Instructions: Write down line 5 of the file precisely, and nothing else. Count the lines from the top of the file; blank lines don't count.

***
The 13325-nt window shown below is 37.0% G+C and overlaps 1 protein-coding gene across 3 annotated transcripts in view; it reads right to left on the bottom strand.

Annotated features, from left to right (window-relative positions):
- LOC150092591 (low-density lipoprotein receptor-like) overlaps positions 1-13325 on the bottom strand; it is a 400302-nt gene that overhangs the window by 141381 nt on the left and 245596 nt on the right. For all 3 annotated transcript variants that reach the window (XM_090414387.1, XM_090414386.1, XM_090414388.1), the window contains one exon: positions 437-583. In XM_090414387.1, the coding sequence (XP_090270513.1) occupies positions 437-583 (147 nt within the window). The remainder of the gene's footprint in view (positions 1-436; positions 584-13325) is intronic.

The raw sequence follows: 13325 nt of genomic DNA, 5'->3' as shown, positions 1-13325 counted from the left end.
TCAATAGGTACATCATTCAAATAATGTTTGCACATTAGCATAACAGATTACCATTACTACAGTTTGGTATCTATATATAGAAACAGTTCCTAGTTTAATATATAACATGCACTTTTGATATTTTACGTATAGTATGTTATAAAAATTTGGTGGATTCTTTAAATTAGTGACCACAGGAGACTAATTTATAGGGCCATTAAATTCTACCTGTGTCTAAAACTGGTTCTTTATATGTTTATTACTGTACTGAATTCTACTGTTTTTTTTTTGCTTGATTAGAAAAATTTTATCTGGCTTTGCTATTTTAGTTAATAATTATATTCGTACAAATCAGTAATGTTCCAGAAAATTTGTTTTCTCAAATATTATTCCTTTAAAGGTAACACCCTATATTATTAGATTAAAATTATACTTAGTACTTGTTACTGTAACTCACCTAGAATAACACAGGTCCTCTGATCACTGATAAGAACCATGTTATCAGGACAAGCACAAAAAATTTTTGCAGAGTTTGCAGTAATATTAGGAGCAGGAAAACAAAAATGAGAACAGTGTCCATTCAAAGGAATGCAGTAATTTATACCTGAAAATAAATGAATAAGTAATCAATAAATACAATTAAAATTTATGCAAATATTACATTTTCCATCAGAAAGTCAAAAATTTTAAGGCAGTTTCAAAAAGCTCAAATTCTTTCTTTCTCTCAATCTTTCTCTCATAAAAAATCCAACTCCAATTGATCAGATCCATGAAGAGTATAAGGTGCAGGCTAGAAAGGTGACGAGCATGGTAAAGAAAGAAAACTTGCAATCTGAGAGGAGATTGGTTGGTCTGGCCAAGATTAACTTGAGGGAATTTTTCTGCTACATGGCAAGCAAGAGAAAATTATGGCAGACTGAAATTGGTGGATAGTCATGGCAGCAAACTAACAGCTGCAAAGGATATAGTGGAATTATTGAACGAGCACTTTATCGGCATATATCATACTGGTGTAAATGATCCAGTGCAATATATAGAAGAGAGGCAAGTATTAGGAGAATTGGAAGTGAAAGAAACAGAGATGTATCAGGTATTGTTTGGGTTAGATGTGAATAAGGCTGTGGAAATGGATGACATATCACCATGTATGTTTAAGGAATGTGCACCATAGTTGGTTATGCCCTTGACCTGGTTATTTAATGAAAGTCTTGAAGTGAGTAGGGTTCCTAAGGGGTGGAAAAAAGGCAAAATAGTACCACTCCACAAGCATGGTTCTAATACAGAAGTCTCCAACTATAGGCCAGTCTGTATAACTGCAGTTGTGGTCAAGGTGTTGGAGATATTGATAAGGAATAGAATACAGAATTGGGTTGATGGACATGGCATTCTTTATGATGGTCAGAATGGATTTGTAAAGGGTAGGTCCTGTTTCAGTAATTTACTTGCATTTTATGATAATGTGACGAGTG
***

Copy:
TCAATAGGTACATCATTCAAATAATGTTTGCACATTAGCATAACAGATTACCATTACTACAGTTTGGTATCTATATATAGAAACAGTTCCTAGTTTAATATATAACATGCACTTTTGATATTTTACGTATAGTATGTTATAAAAATTTGGTGGATTCTTTAAATTAGTGACCACAGGAGACTAATTTATAGGGCCATTAAATTCTACCTGTGTCTAAAACTGGTTCTTTATATGTTTATTACTGTACTGAATTCTACTGTTTTTTTTTTGCTTGATTAGAAAAATTTTATCTGGCTTTGCTATTTTAGTTAATAATTATATTCGTACAAATCAGTAATGTTCCAGAAAATTTGTTTTCTCAAATATTATTCCTTTAAAGGTAACACCCTATATTATTAGATTAAAATTATACTTAGTACTTGTTACTGTAACTCACCTAGAATAACACAGGTCCTCTGATCACTGATAAGAACCATGTTATCAGGACAAGCACAAAAAATTTTTGCAGAGTTTGCAGTAATATTAGGAGCAGGAAAACAAAAATGAGAACAGTGTCCATTCAAAGGAATGCAGTAATTTATACCTGAAAATAAATGAATAAGTAATCAATAAATACAATTAAAATTTATGCAAATATTACATTTTCCATCAGAAAGTCAAAAATTTTAAGGCAGTTTCAAAAAGCTCAAATTCTTTCTTTCTCTCAATCTTTCTCTCATAAAAAATCCAACTCCAATTGATCAGATCCATGAAGAGTATAAGGTGCAGGCTAGAAAGGTGACGAGCATGGTAAAGAAAGAAAACTTGCAATCTGAGAGGAGATTGGTTGGTCTGGCCAAGATTAACTTGAGGGAATTTTTCTGCTACATGGCAAGCAAGAGAAAATTATGGCAGACTGAAATTGGTGGATAGTCATGGCAGCAAACTAACAGCTGCAAAGGATATAGTGGAATTATTGAACGAGCACTTTATCGGCATATATCATACTGGTGTAAATGATCCAGTGCAATATATAGAAGAGAGGCAAGTATTAGGAGAATTGGAAGTGAAAGAAACAGAGATGTATCAGGTATTGTTTGGGTTAGATGTGAATAAGGCTGTGGAAATGGATGACATATCACCATGTATGTTTAAGGAATGTGCACCATAGTTGGTTATGCCCTTGACCTGGTTATTTAATGAAAGTCTTGAAGTGAGTAGGGTTCCTAAGGGGTGGAAAAAAGGCAAAATAGTACCACTCCACAAGCATGGTTCTAATACAGAAGTCTCCAACTATAGGCCAGTCTGTATAACTGCAGTTGTGGTCAAGGTGTTGGAGATATTGATAAGGAATAGAATACAGAATTGGGTTGATGGACATGGCATTCTTTATGATGGTCAGAATGGATTTGTAAAGGGTAGGTCCTGTTTCAGTAATTTACTTGCATTTTATGATAATGTGACGAGTG